They say the hardest fights are the ones that mean the most. I believe you can characterize the fight for keeping IBI past the age of 5 exactly that. Here in canada more specially in ontario the parents of kids on the spectrum are fighting a government who has mismanaged funds when it comes to autism/special needs. Granted one positive thing has happened where younger kids now have IBI help but cutting it off at 5 makes it useless because for most it’s needed after 5.
There was a positive spirited rally last Friday across the province to support this fight. Talking to a lot of families you hear some good and not so good stories. Talked to a dad whose son is 18 and has the benefit of IBI. He was out there because he knows what the benefit of IBI is and knows this is wrong what the government has done. I’m lucky my daughter whose 11 received some IBI help early on which has served well. I’m out at these rallies because when families say their younger son/daughter have been getting IBI and now being told it won’t be there for them it makes me furious. Seems that because we have a government who has so poorly mismanaged money that they feel the need to balance the books on the back of our kids. Apparently Kathleen Wynnes decision was based on science. It must’ve been very flawed because IBI is good for past age 5. I have a friend who was receiving up to age 18. Talking to people from the United states you can get a sense that they’re much ahead of canada when it comes to this. Honestly though this 2016 where this shouldn’t be happening but when you got government who prefers to ignore reality rather than face the facts it’s a tough fight. Its great to be part of a community that is together and not afraid to fight for what’s right. There’s a rally may 5 at queens park where we’re gonna take it to the government front step. I will be down there with my daughter. Let’s stand and send a message that our kids deserve to thrive and not be deprived. Let your voice be heard by using #Autismdoesntendat5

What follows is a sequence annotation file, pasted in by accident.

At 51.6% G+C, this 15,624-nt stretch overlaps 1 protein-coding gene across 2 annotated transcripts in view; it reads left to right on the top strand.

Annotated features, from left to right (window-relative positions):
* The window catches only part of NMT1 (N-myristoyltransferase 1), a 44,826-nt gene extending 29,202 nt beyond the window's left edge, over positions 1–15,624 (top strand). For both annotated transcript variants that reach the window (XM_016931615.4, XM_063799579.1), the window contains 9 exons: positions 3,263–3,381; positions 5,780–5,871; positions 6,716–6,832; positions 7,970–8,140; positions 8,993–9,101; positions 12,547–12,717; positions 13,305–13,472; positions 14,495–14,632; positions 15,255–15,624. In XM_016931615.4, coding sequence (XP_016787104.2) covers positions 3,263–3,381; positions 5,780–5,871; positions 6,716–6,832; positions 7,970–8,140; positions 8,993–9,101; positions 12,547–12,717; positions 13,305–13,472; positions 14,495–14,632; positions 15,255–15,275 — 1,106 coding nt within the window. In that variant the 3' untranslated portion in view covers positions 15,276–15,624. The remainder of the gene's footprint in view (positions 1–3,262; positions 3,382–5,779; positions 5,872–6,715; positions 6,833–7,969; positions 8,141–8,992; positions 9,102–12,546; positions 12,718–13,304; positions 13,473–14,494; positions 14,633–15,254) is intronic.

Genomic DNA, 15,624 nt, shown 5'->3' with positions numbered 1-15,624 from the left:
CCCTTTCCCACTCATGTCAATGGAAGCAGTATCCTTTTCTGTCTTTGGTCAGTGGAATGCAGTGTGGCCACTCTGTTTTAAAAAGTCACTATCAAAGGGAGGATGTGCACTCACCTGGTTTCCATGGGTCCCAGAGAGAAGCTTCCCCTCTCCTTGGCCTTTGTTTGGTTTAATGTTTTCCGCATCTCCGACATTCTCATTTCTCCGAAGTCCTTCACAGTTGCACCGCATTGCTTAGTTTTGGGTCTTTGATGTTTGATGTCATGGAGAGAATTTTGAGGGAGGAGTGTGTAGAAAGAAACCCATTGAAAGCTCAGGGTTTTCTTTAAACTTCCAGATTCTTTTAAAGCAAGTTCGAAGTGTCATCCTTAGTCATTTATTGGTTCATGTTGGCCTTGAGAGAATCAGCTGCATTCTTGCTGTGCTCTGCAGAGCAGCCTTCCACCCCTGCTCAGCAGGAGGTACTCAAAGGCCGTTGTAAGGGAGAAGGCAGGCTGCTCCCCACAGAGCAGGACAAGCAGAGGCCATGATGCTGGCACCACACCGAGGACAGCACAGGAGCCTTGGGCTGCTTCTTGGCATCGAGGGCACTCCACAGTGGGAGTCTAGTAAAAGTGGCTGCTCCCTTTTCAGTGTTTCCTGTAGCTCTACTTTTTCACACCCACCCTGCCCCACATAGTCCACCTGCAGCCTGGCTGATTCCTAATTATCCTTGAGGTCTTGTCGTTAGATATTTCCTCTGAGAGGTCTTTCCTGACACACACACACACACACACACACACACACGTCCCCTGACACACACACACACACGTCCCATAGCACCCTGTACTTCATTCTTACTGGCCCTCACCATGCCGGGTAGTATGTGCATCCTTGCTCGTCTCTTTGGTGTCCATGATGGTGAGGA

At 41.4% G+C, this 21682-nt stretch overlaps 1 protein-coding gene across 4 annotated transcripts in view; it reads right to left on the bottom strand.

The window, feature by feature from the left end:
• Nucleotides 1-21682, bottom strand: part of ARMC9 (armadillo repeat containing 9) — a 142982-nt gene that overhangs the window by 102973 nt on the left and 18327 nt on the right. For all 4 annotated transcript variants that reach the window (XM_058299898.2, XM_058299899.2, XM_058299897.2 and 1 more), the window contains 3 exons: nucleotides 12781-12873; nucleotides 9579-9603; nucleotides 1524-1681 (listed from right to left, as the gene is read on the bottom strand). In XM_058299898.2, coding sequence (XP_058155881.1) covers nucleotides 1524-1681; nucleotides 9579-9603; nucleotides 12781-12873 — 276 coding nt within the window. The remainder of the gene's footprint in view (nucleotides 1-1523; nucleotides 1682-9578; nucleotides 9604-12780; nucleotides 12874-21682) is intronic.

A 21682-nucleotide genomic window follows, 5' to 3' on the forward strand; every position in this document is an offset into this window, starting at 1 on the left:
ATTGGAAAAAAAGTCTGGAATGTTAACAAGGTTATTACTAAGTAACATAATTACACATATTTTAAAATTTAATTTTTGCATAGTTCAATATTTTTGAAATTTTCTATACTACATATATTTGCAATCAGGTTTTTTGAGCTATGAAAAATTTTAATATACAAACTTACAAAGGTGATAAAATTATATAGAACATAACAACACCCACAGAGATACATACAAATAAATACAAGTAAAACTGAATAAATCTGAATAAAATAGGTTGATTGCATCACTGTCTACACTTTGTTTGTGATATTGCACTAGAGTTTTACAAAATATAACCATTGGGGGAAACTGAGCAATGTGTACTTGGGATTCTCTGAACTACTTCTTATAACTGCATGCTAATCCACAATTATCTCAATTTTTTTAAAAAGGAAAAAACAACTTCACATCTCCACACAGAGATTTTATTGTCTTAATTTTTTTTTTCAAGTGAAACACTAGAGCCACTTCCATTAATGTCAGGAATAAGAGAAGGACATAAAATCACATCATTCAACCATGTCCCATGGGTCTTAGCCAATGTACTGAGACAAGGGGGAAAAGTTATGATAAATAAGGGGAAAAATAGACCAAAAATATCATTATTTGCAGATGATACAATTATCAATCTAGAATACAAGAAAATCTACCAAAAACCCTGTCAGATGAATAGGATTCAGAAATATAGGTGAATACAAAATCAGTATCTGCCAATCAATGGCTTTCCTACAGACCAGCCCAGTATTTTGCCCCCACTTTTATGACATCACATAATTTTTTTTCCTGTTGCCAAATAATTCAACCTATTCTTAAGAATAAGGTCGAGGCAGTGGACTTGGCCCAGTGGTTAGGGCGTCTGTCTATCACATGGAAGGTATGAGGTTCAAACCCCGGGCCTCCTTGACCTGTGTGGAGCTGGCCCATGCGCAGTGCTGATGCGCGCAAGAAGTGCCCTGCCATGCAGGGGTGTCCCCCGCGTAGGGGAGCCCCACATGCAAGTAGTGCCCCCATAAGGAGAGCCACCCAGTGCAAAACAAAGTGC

This has been an interesting week. The parents with kids on spectrum got good and bad news. First the good news the ontario government has decided in the most recent budget to put more into the system help kids in the younger age group. Which is great by all means. I know families with kids those ages waiting and I’m happy for them. The bad news comes when the government wants to balance the books so in order to do there eliminating for ibi for kids over 5 years old. Also the education minister is considering closing some school programs that offer additional support for special needs because again needing to balance the books. For those who have been following its not new for me to write about this. It’s just these last few months it seems that when it comes to saving in the province the special needs community is looked at first. To be metaphoric this a constant slap in the face. Ya im frustrated as a parent but also an advocate for the kids and parents. These ibi programs are a great thing for the kids as they get older. Just seems like the government sees it as just another program. Just when they force boards to cut support staff that is most needed. I be honest as a parent with a child on the spectrum this makes me wanna scream but also look at going back to school to learn these tools so I can help families through the respite program im involved in. I signed a petition that will hopefully make a difference. Here we are at the beginning of autism awareness month and already we seem to take a step backward. Here’s to what hopefully is better times to come.